I've been browsing some Digital Holography papers these days, and have come across this fundamental question.

When you reconstruct the complex amplitude for the object image, you use e.g. Fresnel Transform to simulate diffraction.

The thing is, one of the parameters in this process is the distance, d, between the holographic plate (or CCD) and the object.

However, the whole point of Digital holography, I believe, is to find out the depth profile of the object, that is to say, the value of d.

We wouldn't have to do DH in the first place if we had known the precise (down to nanometric realm) value of the distance!

Could anyone clarify this for me?


1 Answer 1


You can reconstruct the wavefront at any distance $z$. If you choose $z$ the same as the location of the object $d$, it will appear in focus. If you choose $z$ larger or smaller than $d$, it will look like out of focus (blurred). This has the same effect as changing the focus on a usual optical camera.

In fact this focus thing is equivalent to a lens: the the Fresnel transform includes a term identical to the phase modulation of a lens of focal length $z$. The image obtained is the same that a lens would provide.

Digital holography can actually do more than that. In some conditions, you can obtain the phase of the wavefront at any depth, thus infer the deformation of that wavefront at a precision better than the light wavelength. This is useful for studying deformations of microscopic objects.

  • $\begingroup$ So you can reconstruct at any depth (as long as it's not too far out of focus), then propagate forwards and backwards and find out what the focal distance actually is. SO the algorithm can infer $d$ - I believe this is what you're saying - it's just not spelt out. BTW I don't believe you have to delete anything - your answer is sound - just spell out the inference of $d$ bit as the OP was asking this. $\endgroup$ Aug 23, 2013 at 6:58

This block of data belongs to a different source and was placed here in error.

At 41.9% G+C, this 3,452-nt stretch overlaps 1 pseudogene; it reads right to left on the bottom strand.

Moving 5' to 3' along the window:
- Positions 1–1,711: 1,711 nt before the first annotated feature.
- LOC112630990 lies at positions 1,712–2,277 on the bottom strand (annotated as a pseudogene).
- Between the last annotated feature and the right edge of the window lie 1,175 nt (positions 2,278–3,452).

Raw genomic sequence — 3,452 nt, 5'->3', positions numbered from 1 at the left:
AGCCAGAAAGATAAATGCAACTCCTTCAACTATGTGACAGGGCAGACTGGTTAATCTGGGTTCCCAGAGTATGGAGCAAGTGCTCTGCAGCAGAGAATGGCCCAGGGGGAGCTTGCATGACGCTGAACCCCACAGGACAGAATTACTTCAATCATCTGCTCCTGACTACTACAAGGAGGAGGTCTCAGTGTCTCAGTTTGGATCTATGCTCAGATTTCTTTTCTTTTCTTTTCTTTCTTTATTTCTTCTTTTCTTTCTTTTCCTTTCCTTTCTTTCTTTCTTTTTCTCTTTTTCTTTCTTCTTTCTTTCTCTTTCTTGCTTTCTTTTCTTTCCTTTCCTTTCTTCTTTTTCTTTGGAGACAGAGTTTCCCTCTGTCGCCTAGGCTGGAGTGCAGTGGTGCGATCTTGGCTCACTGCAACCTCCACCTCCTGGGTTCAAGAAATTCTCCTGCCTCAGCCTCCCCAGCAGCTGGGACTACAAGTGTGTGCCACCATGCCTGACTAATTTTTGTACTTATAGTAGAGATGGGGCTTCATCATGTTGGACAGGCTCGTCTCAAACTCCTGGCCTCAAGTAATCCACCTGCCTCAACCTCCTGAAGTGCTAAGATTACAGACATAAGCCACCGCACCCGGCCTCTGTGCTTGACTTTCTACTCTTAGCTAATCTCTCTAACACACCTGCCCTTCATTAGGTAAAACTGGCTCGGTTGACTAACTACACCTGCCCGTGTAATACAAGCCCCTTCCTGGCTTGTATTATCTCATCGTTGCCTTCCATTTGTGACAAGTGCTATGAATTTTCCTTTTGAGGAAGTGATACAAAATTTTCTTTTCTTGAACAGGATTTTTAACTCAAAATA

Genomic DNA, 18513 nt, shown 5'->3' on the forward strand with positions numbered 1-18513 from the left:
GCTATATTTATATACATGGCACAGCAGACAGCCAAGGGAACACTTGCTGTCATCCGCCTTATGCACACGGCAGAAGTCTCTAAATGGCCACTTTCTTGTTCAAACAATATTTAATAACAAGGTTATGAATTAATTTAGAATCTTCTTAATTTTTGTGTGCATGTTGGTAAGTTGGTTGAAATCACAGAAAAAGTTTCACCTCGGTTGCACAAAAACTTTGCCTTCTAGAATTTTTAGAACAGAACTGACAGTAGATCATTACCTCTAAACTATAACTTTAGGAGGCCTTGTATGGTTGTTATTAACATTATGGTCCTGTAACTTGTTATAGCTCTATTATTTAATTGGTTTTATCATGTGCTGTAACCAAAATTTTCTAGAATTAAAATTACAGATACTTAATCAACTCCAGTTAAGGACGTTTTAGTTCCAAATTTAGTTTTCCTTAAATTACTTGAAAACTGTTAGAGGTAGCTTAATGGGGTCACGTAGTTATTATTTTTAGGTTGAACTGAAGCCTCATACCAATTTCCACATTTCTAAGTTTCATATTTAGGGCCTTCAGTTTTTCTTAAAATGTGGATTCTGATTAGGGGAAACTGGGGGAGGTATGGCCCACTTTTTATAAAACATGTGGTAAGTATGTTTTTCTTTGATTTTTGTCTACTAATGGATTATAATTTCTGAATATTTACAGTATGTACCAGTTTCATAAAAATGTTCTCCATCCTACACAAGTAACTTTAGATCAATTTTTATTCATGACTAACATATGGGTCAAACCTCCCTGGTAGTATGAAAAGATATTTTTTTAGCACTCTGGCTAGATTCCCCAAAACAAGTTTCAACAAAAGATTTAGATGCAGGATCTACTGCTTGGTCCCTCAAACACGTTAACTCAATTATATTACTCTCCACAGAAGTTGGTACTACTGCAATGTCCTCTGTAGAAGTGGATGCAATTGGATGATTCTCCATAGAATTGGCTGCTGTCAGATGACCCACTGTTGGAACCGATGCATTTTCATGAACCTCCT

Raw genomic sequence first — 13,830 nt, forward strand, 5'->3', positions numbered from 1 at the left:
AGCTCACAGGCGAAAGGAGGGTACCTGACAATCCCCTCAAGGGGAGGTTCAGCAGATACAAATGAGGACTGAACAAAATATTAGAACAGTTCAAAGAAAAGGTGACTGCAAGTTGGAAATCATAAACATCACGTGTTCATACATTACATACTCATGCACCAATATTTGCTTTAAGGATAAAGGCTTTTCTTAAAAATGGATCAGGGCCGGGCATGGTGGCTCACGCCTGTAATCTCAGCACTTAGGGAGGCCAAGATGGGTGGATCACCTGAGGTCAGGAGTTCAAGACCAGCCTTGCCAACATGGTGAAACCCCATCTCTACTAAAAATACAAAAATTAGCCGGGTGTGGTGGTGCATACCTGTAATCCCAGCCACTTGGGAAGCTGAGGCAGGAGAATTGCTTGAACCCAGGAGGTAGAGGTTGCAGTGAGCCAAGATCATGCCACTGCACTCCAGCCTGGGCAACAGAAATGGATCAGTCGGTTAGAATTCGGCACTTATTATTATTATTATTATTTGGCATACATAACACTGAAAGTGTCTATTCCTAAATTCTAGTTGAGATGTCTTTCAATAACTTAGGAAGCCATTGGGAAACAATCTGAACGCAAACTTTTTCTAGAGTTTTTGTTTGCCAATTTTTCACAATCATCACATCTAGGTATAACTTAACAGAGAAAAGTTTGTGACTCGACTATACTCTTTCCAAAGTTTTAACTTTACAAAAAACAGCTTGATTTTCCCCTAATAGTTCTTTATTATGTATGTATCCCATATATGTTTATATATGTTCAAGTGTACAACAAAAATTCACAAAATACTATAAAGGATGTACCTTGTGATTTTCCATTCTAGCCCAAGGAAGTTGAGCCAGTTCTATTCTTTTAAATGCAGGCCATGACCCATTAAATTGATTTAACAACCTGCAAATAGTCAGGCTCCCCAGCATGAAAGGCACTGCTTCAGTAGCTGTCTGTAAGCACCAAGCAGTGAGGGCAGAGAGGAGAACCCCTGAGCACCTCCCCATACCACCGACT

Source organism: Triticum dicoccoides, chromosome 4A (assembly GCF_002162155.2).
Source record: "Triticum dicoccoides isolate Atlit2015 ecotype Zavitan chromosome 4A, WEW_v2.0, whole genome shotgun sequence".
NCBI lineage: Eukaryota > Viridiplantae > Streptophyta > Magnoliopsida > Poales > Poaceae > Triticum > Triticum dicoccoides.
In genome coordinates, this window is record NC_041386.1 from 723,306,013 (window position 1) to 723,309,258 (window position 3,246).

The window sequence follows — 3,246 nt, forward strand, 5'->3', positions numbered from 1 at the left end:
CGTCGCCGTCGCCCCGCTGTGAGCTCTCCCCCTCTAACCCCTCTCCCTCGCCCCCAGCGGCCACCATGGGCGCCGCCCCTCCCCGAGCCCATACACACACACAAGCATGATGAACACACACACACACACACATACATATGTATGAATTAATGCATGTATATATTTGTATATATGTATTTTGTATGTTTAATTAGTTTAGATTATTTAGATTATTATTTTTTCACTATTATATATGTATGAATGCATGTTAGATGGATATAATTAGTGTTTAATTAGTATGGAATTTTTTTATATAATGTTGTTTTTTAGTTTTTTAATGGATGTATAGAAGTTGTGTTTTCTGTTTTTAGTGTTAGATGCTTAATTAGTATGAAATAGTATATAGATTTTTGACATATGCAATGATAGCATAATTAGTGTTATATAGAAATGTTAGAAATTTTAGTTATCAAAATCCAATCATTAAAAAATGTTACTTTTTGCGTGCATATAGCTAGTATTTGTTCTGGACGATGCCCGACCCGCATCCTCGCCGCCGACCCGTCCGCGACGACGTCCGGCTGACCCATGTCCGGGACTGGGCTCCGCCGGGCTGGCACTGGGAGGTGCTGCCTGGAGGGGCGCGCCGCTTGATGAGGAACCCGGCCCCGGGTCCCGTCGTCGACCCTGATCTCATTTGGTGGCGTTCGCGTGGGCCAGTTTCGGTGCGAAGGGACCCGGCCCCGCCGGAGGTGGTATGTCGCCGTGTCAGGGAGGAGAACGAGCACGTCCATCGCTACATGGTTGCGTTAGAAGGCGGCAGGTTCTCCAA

• $\begingroup$ I used a wrong definition of $d$. Now corrected. You can reconstruct the wavefront at any distance $z$. If $z=d$ it is in focus. You may indeed be able to write an algorithm that finds $d$ by obtaining the best focus. $\endgroup$
    – fffred
    Aug 23, 2013 at 7:10
  • $\begingroup$ Okay, so I see that the choice of right d is a matter of focus. $\endgroup$ Aug 23, 2013 at 7:36
  • $\begingroup$ Let me explain how I have understood your comments. Suppose we are trying to microscope a bump with height 200nm. The top of the bump is 200000000.nm away from the hologram and the background is 200000200nm away from the hologram. If you set d=200000000nm, the focal point is upon the top of the bump, so the reconstructed image does not show a focused image of the bottom area. $\endgroup$ Aug 23, 2013 at 7:45
  • $\begingroup$ On the other hand, if you set d=200000200nm, you will get a reversed result. So either way, you can never get an exact calculation of the wavefront. But, these considerations are all trivial because 200nm is such a small amount besides there are so many extrinsic factors that blurs the image focus by a greater amount. i.e. the miscalculation due to wrong focus is within the experimental error, as long as d is fairly exact (e.g. within 1mm). Am I right? $\endgroup$ Aug 23, 2013 at 7:51

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